I have noticed a very similar-looking product has suddenly turned up on the Scorchio website called “Chilli Jam Man Bhut Jolokia”, and I’m currently waiting for a reply from the company to find out if it’s anything like the Nitro in flavour, but in the meantime we’re bereft!

But then, a few days ago, my local Asian Grocery put up a tray of exciting little spicy treats.  Next to the usual birds eye chillis, scotch bonnets and banana chillis, were a few packets of “ghost chillis” – the colloquial name for Naga Jolokia.

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At first, I tried just cooking with them.  Careful experimentation has revealed that even just 1/8th of a ghost pepper in a whole pot of curry is simply too much, but I wasn’t sure what else to do with them.  I could try making my own chilli jam, but surely I’d need a lot more for that.  A little googling revealed that, actually, most ghost pepper jam recipes use only 3-4 peppers, filling out the bulk of the jam itself with carrots, apples and other vegetables.  I might conceivably have enough for two batches!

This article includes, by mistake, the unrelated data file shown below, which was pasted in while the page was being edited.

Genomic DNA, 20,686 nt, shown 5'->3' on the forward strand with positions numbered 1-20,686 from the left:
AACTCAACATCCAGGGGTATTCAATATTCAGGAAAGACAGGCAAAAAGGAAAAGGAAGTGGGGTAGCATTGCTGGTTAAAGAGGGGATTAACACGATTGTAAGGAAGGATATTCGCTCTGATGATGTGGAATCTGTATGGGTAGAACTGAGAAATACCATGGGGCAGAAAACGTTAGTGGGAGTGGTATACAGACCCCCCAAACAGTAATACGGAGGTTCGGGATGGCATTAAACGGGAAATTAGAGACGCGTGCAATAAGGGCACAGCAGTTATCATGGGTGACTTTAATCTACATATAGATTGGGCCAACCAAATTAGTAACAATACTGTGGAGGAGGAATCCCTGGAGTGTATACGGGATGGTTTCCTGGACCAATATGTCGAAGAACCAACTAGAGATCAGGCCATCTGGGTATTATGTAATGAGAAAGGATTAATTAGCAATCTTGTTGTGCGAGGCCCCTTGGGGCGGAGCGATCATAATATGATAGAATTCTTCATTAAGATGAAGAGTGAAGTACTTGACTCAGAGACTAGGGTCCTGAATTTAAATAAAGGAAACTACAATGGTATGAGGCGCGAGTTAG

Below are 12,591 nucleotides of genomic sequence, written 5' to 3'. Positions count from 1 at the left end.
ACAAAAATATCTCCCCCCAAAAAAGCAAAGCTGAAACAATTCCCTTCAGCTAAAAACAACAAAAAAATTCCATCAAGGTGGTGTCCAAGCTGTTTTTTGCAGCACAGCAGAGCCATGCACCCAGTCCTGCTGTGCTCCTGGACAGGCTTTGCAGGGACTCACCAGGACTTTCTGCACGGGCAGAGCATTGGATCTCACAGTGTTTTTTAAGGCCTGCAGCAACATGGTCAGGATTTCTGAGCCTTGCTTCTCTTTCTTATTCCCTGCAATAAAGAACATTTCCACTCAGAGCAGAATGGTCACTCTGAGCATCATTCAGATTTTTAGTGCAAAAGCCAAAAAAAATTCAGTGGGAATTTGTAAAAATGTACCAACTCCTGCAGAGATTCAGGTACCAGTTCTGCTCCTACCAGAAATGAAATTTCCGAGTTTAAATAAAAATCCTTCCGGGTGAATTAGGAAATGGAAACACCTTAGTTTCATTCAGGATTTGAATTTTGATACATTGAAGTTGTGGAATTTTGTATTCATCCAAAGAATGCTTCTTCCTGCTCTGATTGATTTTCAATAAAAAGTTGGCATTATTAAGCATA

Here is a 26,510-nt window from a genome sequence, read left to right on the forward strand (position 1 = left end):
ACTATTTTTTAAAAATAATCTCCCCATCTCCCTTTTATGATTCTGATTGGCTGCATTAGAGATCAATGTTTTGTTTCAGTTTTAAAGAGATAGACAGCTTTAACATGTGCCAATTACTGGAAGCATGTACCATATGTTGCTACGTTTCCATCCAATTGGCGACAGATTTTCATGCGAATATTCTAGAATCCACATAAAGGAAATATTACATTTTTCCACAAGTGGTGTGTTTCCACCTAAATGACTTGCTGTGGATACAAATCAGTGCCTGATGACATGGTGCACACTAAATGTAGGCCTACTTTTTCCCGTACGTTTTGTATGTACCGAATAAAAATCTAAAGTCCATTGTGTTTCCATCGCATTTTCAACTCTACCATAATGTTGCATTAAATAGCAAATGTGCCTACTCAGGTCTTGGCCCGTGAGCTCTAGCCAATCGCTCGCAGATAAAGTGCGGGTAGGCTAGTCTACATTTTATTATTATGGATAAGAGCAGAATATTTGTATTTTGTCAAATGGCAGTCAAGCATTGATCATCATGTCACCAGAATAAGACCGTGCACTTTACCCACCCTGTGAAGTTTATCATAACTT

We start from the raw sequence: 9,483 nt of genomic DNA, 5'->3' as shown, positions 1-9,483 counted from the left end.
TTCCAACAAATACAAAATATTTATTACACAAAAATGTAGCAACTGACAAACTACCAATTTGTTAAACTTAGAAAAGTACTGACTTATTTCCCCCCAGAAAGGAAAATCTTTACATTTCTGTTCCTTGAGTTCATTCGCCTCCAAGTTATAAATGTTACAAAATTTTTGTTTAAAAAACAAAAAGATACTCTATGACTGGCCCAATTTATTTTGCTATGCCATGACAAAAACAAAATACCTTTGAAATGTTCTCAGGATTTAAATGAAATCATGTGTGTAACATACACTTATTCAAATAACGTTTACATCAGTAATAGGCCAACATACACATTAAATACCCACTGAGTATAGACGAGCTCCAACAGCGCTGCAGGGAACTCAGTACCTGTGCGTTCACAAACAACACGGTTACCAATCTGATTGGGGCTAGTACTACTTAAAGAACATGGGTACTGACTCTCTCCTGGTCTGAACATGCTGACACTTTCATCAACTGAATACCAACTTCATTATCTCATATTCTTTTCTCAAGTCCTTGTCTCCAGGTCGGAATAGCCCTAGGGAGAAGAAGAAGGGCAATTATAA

Out of excitement, I decided to try my hand at making my own.

DSCN0449I decided to make my first experimental batches based loosely on a combination of a few different recipes.  Partly because I wanted to make my own version based on what I like, and partly because I didn’t have money to spare to go shopping so just used what I had to hand at home.

Shown here, we have four carrots, cut into chunks, three whole ghost peppers, a generous third of a sweet red pepper, one onion, a chunk of fresh ginger and, hidden under the carrots, five garlic cloves.  I’ve stuck them into the blender all at once just for the photo – this blender is close to 30 years old and needs a little help, so I actually blended the peppers, ginger, garlic and onion together first, then added the sweet pepper, then the carrots a chunk at a time until it was pretty well broken down.